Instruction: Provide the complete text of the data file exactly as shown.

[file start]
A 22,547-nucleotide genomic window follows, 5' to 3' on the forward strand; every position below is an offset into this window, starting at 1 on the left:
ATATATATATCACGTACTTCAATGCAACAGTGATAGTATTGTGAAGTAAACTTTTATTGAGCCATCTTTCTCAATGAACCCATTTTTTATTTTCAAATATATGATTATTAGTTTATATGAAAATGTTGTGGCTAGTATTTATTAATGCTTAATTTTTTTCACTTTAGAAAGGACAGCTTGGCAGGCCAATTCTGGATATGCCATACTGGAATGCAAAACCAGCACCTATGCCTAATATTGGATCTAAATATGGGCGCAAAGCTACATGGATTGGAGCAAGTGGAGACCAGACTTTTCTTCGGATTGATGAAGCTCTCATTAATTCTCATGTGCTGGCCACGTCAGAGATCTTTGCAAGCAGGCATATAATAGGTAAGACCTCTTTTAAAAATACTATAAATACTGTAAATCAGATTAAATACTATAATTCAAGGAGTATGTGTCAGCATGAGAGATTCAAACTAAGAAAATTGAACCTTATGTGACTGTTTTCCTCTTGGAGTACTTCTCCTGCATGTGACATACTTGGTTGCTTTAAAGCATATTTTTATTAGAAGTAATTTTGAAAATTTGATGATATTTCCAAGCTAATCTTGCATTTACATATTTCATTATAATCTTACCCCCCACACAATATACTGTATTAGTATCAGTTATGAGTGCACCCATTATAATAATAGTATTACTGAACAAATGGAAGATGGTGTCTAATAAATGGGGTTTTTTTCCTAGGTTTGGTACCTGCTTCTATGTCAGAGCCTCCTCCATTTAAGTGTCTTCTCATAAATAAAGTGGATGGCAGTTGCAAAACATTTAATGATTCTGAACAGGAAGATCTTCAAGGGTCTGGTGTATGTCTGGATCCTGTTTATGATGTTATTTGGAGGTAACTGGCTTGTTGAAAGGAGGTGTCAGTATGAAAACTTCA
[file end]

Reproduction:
A 22,547-nucleotide genomic window follows, 5' to 3' on the forward strand; every position below is an offset into this window, starting at 1 on the left:
ATATATATATCACGTACTTCAATGCAACAGTGATAGTATTGTGAAGTAAACTTTTATTGAGCCATCTTTCTCAATGAACCCATTTTTTATTTTCAAATATATGATTATTAGTTTATATGAAAATGTTGTGGCTAGTATTTATTAATGCTTAATTTTTTTCACTTTAGAAAGGACAGCTTGGCAGGCCAATTCTGGATATGCCATACTGGAATGCAAAACCAGCACCTATGCCTAATATTGGATCTAAATATGGGCGCAAAGCTACATGGATTGGAGCAAGTGGAGACCAGACTTTTCTTCGGATTGATGAAGCTCTCATTAATTCTCATGTGCTGGCCACGTCAGAGATCTTTGCAAGCAGGCATATAATAGGTAAGACCTCTTTTAAAAATACTATAAATACTGTAAATCAGATTAAATACTATAATTCAAGGAGTATGTGTCAGCATGAGAGATTCAAACTAAGAAAATTGAACCTTATGTGACTGTTTTCCTCTTGGAGTACTTCTCCTGCATGTGACATACTTGGTTGCTTTAAAGCATATTTTTATTAGAAGTAATTTTGAAAATTTGATGATATTTCCAAGCTAATCTTGCATTTACATATTTCATTATAATCTTACCCCCCACACAATATACTGTATTAGTATCAGTTATGAGTGCACCCATTATAATAATAGTATTACTGAACAAATGGAAGATGGTGTCTAATAAATGGGGTTTTTTTCCTAGGTTTGGTACCTGCTTCTATGTCAGAGCCTCCTCCATTTAAGTGTCTTCTCATAAATAAAGTGGATGGCAGTTGCAAAACATTTAATGATTCTGAACAGGAAGATCTTCAAGGGTCTGGTGTATGTCTGGATCCTGTTTATGATGTTATTTGGAGGTAACTGGCTTGTTGAAAGGAGGTGTCAGTATGAAAACTTCA